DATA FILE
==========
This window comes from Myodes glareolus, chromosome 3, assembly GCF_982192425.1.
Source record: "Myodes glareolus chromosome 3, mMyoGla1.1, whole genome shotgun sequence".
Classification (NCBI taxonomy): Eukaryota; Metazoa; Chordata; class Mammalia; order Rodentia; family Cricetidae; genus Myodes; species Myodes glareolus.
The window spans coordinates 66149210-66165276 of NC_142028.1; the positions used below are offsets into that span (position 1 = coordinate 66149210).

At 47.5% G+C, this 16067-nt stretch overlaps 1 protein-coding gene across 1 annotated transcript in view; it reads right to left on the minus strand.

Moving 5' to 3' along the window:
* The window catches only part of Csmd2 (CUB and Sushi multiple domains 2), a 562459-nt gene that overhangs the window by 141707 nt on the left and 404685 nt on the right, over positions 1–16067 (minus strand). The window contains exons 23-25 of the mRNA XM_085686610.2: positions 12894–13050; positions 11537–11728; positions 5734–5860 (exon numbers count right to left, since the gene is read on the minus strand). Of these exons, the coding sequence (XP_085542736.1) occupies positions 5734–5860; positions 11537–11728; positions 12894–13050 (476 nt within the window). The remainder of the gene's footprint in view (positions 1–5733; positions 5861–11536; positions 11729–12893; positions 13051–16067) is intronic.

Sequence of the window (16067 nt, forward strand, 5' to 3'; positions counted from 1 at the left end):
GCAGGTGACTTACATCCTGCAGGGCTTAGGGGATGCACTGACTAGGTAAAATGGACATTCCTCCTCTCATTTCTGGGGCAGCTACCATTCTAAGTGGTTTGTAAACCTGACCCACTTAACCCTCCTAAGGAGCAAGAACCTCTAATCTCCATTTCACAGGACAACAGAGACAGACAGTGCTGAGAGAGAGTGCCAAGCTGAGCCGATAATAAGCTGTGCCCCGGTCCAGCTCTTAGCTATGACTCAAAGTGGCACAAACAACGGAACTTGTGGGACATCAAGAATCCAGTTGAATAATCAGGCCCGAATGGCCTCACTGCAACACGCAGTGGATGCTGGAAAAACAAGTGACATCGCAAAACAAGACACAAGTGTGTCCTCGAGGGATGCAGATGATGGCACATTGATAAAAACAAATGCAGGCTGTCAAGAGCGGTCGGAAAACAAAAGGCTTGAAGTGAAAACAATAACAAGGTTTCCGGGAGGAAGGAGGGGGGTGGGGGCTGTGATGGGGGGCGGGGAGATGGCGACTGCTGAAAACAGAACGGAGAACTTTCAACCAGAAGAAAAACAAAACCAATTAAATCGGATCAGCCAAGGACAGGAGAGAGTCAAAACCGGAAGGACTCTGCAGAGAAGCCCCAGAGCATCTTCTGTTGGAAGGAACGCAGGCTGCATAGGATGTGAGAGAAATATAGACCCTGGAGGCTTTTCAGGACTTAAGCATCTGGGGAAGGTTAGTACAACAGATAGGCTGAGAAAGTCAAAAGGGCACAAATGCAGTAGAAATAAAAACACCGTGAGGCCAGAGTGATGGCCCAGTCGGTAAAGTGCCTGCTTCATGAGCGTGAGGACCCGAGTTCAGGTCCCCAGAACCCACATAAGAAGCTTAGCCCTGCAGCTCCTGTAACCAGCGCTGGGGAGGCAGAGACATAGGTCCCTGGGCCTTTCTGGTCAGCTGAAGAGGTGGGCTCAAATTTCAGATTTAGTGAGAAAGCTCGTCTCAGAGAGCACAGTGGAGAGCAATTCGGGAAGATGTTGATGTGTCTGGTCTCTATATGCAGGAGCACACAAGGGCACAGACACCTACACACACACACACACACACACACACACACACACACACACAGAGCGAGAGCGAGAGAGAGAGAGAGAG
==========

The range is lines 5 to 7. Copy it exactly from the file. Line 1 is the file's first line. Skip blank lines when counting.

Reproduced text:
At 47.5% G+C, this 16067-nt stretch overlaps 1 protein-coding gene across 1 annotated transcript in view; it reads right to left on the minus strand.

Moving 5' to 3' along the window:
* The window catches only part of Csmd2 (CUB and Sushi multiple domains 2), a 562459-nt gene that overhangs the window by 141707 nt on the left and 404685 nt on the right, over positions 1–16067 (minus strand). The window contains exons 23-25 of the mRNA XM_085686610.2: positions 12894–13050; positions 11537–11728; positions 5734–5860 (exon numbers count right to left, since the gene is read on the minus strand). Of these exons, the coding sequence (XP_085542736.1) occupies positions 5734–5860; positions 11537–11728; positions 12894–13050 (476 nt within the window). The remainder of the gene's footprint in view (positions 1–5733; positions 5861–11536; positions 11729–12893; positions 13051–16067) is intronic.